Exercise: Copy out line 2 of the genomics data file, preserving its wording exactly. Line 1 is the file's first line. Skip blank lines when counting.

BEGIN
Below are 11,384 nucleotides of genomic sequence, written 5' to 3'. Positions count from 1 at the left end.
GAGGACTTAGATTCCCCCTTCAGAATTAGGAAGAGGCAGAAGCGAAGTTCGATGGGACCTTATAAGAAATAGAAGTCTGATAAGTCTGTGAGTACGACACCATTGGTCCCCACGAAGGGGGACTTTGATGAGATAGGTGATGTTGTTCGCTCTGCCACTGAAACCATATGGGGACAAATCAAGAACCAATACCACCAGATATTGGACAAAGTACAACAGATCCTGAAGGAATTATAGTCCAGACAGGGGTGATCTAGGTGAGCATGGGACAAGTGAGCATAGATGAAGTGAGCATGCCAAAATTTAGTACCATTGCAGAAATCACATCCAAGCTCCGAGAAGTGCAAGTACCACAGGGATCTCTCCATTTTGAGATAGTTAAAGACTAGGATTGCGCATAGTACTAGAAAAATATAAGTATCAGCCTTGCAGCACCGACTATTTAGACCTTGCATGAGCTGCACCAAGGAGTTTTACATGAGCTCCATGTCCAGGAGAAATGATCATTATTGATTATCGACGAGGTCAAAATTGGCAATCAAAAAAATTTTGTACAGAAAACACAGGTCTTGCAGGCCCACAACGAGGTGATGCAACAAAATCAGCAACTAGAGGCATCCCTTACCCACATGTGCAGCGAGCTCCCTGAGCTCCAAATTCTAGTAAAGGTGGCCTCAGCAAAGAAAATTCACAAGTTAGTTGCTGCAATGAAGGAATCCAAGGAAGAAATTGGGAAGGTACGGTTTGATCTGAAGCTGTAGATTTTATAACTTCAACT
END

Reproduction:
GAGGACTTAGATTCCCCCTTCAGAATTAGGAAGAGGCAGAAGCGAAGTTCGATGGGACCTTATAAGAAATAGAAGTCTGATAAGTCTGTGAGTACGACACCATTGGTCCCCACGAAGGGGGACTTTGATGAGATAGGTGATGTTGTTCGCTCTGCCACTGAAACCATATGGGGACAAATCAAGAACCAATACCACCAGATATTGGACAAAGTACAACAGATCCTGAAGGAATTATAGTCCAGACAGGGGTGATCTAGGTGAGCATGGGACAAGTGAGCATAGATGAAGTGAGCATGCCAAAATTTAGTACCATTGCAGAAATCACATCCAAGCTCCGAGAAGTGCAAGTACCACAGGGATCTCTCCATTTTGAGATAGTTAAAGACTAGGATTGCGCATAGTACTAGAAAAATATAAGTATCAGCCTTGCAGCACCGACTATTTAGACCTTGCATGAGCTGCACCAAGGAGTTTTACATGAGCTCCATGTCCAGGAGAAATGATCATTATTGATTATCGACGAGGTCAAAATTGGCAATCAAAAAAATTTTGTACAGAAAACACAGGTCTTGCAGGCCCACAACGAGGTGATGCAACAAAATCAGCAACTAGAGGCATCCCTTACCCACATGTGCAGCGAGCTCCCTGAGCTCCAAATTCTAGTAAAGGTGGCCTCAGCAAAGAAAATTCACAAGTTAGTTGCTGCAATGAAGGAATCCAAGGAAGAAATTGGGAAGGTACGGTTTGATCTGAAGCTGTAGATTTTATAACTTCAACT